Nearly 200 biomedical researchers, clinicians and student trainees from Ryerson University and St. Michael’s Hospital gathered at the Keenan Research Centre in Toronto to explore healthcare research collaborations at the annual Institute for Biomedical Engineering Science and Technology (iBEST) symposium. iBEST’s goal is to pioneer new medical technologies and guide fundamental research from bench to bedside.

iBEST is a partnership between Ryerson University and St. Michael’s Hospital that brings together Ryerson’s engineering and science strengths with St. Michael’s biomedical research and clinical expertise to translate research concepts into testable healthcare solutions.

There is both a need and immense opportunity to develop new diagnostic techniques, treatments and new preventative strategies that promote high-quality, accessible health care that meets the needs of our diverse communities according to Dr. Wendy Cukier, Vice-President, Research and Innovation, Ryerson University and an iBEST Executive Committee member who presented at the symposium. “Developing these new technologies and approaches is not enough,” she said. “Scientists and engineers constantly have new ideas and develop new technologies, new products and services, but innovation can only occur when those ideas and technologies are actually adopted. Without adoption, there is no innovation.”

“Nowhere is this more true than in the health care sector,” Dr. Cukier added. “However, I truly believe that iBEST, and the Ryerson and St. Michael’s partnership, has the potential to address this by bringing innovation to the very way in which we think about research and commercialization while keeping our focus on the end users and the impact of our research and inventions.”

The annual iBEST symposium provides a platform for some of the country’s leading biomedical, technological and clinical experts, their student trainees and their community and industry partners to meet other experts in the field and to form a collaboration to solve health research challenges.

Dr. Ori Rotstein, director of the Keenan Research Centre for Biomedical Science of St. Michael’s, spoke to the iBEST symposium attendees about the goals of the newly founded institute and its greatly anticipated research facility, opening in the fall on the seventh floor of the Keenan Research Centre at St. Michael’s.

“iBEST will solve health research challenges and rapidly pilot, modify and introduce biomedical innovations to improve the health of Canadians,” said Dr. Rotstein, who is co-director of iBEST and a member of the iBEST Scientific Operating Committee. “We hope that iBEST advances collaborative health research discoveries—including publications, patents, products and companies—and delivers results for Ontario’s economy and, more importantly, its patients.”

One of the symposium sessions, called “what’s my thing”, offered a great opportunity for participants to share their research interests in a unique way with other participants. Each panelist delivered a 90-second elevator-pitch style presentation about what area of research and/or project he/she is currently working on. This brief synopsis gave other panelists and attendees valuable information about possible collaborations.

The day also included opportunities for networking and a more in-depth exploration of the work of researchers attending through the popular and informative iBEST Expo, which is a trade show of research projects, demonstration of technologies, and tours of the soon-to-be-opened iBEST space. “The scientific Expo allowed people who were interested in what was presented in the earlier ‘what’s my thing’ session to get more details about the research programs of the investigators,” said Dr. Michael Kolios, associate dean of research and graduate studies, Faculty of Science, Ryerson University and iBEST scientific operating committee member. “I received very positive feedback from symposium attendees. This year’s symposium exceeded expectations,” he added.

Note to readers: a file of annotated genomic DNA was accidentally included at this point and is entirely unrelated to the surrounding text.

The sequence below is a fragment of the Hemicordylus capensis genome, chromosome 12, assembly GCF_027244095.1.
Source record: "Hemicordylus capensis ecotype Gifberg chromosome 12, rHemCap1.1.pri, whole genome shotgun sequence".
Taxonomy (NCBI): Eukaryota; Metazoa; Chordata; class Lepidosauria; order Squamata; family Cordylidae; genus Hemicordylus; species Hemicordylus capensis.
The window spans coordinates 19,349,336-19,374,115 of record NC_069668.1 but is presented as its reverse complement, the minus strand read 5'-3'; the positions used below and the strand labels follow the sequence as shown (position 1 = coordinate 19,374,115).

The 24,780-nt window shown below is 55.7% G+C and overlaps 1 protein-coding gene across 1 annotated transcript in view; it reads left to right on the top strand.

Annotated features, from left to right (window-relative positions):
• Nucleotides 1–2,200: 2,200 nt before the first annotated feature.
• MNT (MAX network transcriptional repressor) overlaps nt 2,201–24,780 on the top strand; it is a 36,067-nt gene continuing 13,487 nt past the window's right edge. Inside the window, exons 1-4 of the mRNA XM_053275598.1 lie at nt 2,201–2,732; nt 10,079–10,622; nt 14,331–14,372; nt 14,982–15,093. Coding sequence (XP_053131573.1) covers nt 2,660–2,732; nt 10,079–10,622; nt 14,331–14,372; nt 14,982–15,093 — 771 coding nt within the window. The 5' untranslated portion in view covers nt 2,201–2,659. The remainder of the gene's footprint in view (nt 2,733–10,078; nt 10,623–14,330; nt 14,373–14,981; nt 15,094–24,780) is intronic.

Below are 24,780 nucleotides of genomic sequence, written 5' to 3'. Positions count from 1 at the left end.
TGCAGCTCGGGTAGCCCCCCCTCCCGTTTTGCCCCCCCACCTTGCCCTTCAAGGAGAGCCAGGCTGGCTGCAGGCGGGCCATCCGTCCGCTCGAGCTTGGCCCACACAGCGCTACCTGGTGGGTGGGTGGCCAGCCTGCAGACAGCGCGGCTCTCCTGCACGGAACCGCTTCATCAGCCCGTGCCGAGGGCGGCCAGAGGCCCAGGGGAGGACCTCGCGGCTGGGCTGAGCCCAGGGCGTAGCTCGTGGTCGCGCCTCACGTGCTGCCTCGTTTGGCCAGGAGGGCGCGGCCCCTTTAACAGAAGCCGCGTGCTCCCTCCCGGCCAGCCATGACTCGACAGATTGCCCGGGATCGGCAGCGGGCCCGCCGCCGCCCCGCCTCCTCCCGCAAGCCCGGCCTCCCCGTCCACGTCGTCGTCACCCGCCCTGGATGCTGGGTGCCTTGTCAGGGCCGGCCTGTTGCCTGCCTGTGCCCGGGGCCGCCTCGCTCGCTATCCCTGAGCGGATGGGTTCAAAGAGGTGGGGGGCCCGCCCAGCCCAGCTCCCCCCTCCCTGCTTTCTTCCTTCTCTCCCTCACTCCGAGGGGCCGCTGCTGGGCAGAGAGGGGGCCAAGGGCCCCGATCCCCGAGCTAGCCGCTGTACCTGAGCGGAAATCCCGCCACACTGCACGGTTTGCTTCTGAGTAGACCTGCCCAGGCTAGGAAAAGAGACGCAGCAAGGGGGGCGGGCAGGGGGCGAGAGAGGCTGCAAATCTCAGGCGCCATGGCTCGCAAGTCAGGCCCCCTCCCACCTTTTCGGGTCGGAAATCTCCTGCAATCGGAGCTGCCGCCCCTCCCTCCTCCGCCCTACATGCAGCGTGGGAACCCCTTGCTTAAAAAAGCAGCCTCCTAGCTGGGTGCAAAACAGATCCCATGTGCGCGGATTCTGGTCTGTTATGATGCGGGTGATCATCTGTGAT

Providing world-class training to graduate students and research trainees to develop the next generation of innovators and multi-disciplinary talent is a goal of iBEST. To that end, the event provided an opportunity to work towards meeting this goal. The symposium also featured the iBEST Angels’ Den competition, in which teams of students and trainees from Ryerson and St. Michael’s submitted health-related research proposals for interdisciplinary, collaborative research projects. Five teams were shortlisted to deliver presentations to a panel of judges.

First-place winners were Michael Sugiyama (St. Michaels’s) and Shabab Momin (Ryerson), whose project involved the use of a lung ultrasound to precisely target treatment to the injured lung in acute respiratory distress syndrome. Second were Mark McVey (St. Michael’s), Muhannad Fadhel (Ryerson) and Eno Hysi (Ryerson) for their proposed study using photoacoustic imaging to track the severity of sickle cell crises. Third place went to Victoria McCutcheon (St. Michael’s) and Pooya Sobhe Bidari (Ryerson) for the development of a high-throughput model of traumatic brain injury in zebrafish for the purpose of new drug discovery for the treatment of this important clinical problem.

Dr. Cukier closed the symposium by saying, “I think you will all come to see what we believe – Ryerson is perfect for St. Michael’s and St. Michael’s is the perfect partner for Ryerson. A match, as they say, made in heaven. We share a common desire to service our community and a common goal to improve the quality of life of patients so they can receive care conveniently and in the appropriate settings. To really make a difference. Today’s event not only highlighted the work of iBEST, but it also brought together hundreds of current and future generations of researchers and clinicians, and I am confident those discussions will help take us to the next level.”